By late September, Fiume made a sweep with her division, searching for Operation Hats convoy, without results and in November she was in Taranto during the night time carrier strike, but was not targeted and she was reaffected elsewhere for a time. She was back to another intercept attempt of a British convoy by late November: The Battle of Cape Spartivento. This happened on 27 November for about an hour. At 12:22, both leading cruiser forces came into range. Fiume opened fire first, at 23,500 metres and the distance closed, and by then Italian firepower started to be more accurate. The situation changed with the arrival of HMS Ramillies, but she was soon distanced. The Italian cruisers outgunned the British and could have prevailed, if Vice Admiral Angelo Iachino had not received orders to disengage and ordering a general withdrawal under a cover of smoke. This decision was mostly the result of poor aerial reconnaissance. Fiume likely hit HMS Berwick twice, possibly helped by Pola.
Fiume, like Zara and Pola met her fate at the Battle of Cape Matapan. We will not delve in the details of it, as it was covered above and in more detail in the dedicated page. Basically Fiume was detached by Iachino, with Zara to escort the stranded Pola to safety. Spotted by radar, a British battlefleet, sneaked in and lit up the scene at 10:27 PM. Warspite was leading. Fiume was illuminated at 2,900 yards (2,700 m), and took a salvo of six 15-inch (380 mm) shells from Warspite, five hits which caused very serious damage: Fiume’s superfiring rear turret was blown overboard and her superstructure crippled. A second salvo followed, and Warspite was joined by Valiant after they dealt with Zara. Fiume was transformed into a burning wreck, not firing a short in response. She was spared further destruction however, as both battlehips went back to Zara. The Italian heavy cruiser eventually fell out of line and listed badly to starboard, but still she remained afloat for 45 minutes. After which she capsized and sank, stern first at 23:15. The battleships had battered the three cruiers for about three minutes, making short work of the cruisers with their 15 inches (381 shells), reputed as the heaviest, hardest-hitting in the world at that time. Not armour, at such distance, could absorbe such punishment. Fium sank rapidly, carrying with her 812 men including Captain Giorgio Giorgis. A few survivors were picked up by British destroyers after dawn, and Greek destroyers in the evening, and the remainder by the Italian hospital ship Gradisca the following days.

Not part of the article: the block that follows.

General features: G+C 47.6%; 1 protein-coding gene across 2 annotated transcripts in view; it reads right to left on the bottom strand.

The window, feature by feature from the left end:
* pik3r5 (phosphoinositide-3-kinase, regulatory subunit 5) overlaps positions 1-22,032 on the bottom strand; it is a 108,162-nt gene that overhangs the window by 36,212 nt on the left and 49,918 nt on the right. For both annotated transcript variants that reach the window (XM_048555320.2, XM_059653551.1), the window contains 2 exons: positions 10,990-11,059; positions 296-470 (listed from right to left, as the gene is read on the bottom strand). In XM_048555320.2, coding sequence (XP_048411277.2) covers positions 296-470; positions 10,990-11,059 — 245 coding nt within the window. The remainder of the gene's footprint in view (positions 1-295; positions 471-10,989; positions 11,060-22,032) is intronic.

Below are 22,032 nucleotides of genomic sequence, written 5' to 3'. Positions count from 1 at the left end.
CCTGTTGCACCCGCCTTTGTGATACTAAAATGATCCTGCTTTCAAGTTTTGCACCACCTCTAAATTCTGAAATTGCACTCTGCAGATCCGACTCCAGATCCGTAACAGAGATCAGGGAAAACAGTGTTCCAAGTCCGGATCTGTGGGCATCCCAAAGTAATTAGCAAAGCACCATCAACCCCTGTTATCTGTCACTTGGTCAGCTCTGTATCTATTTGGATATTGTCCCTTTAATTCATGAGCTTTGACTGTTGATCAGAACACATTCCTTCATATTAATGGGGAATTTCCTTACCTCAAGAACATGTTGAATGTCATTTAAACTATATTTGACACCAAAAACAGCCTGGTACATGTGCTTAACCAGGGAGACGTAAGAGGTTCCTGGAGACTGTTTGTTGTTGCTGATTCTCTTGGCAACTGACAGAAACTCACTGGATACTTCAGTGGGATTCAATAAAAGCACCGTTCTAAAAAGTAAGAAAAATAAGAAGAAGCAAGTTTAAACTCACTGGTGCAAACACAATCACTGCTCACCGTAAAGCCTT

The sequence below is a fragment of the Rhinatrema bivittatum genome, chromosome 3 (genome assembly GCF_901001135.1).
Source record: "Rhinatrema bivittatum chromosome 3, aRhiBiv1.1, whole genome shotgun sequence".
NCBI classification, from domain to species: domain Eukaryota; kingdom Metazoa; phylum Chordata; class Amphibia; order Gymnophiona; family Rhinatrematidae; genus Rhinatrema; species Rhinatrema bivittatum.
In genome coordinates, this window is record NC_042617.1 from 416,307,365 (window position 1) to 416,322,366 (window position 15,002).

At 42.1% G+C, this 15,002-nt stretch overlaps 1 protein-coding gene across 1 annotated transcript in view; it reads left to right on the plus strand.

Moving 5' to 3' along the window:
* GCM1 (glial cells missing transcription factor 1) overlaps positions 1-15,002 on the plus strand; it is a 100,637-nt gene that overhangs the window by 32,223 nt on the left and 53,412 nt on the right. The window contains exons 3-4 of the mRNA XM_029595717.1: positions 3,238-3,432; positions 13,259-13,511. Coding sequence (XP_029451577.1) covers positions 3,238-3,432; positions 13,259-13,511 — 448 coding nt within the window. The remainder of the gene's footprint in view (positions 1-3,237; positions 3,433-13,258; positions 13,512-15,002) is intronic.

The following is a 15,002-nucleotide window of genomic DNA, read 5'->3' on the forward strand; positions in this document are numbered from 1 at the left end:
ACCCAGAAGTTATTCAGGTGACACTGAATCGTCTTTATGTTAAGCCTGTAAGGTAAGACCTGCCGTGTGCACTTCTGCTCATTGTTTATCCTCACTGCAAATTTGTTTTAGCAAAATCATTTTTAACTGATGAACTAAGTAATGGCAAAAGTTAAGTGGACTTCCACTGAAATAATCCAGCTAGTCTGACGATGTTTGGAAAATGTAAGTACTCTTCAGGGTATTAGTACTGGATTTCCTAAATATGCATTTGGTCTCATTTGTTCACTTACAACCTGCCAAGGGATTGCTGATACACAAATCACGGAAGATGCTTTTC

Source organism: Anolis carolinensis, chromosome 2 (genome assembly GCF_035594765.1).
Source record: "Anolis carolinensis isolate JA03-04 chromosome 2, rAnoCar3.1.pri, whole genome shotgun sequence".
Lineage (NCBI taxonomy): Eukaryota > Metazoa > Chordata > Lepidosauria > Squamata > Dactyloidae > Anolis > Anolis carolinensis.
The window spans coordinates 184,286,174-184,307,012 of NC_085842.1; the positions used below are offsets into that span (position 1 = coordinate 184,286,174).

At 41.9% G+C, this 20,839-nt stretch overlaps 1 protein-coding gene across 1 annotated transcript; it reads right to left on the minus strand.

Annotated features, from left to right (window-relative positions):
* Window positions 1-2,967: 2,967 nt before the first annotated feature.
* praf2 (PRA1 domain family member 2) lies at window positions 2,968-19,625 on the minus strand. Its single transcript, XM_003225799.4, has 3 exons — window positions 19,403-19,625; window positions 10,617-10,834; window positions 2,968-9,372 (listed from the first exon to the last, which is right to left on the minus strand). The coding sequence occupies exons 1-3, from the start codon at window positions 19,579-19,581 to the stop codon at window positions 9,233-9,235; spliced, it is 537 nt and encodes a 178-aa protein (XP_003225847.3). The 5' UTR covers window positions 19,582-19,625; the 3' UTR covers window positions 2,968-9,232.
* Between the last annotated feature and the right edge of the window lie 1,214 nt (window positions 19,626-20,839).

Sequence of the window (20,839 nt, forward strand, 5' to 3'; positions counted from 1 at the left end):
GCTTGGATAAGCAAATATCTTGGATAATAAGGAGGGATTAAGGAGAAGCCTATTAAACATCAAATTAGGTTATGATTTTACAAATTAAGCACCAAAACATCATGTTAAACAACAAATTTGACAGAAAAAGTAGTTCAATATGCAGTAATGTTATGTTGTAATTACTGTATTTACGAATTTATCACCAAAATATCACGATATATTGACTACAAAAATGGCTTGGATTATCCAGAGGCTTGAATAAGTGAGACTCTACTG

The Hospital ship Gradisca in Patras, Greece.
Pola, official sea trials photo
Pola, named after the city on the Adriatic coast of the former Austro-Hungarian Empire, was laid down at OTO Livorno on 17 March 1931, launched on 5 December, and was in service quickly, on 21 December 1932. She was affected to the 1st division, 1st squadron, and was fitted as a flagship, the only one with an extended bridge (which was narrow) and upper command deck. Pola participated in a naval review in the Gulf of Naples in presence of Benito Mussolini in July 1933 and the next year was formally given her Pola battle flag. By September 1936 she left Gaeta to patrol Spanish waters and non-intervention patrols. Between 10 September-3 October she was based in Palma de Mallorca and returned to Gaeta afterwards. On 10–12 March 1937 she operated off Libya, hosting Mussolini and Prince Luigi Amedeo. In June, she was in another naval review in the Gulf of Naples for Werner von Blomberg and in May 1938 again for Hitler during his state visit to Italy. On 7 March 1939, the division forced a squadron of Republican warships to dock in Sicily but the commander instead sailed to Bizerte to be interned. By 7–9 April 1939, Pola provided gunfire support for the landings in Albania.
Mussolini and Prince Luigi Amedeo aboard Pola in March 1937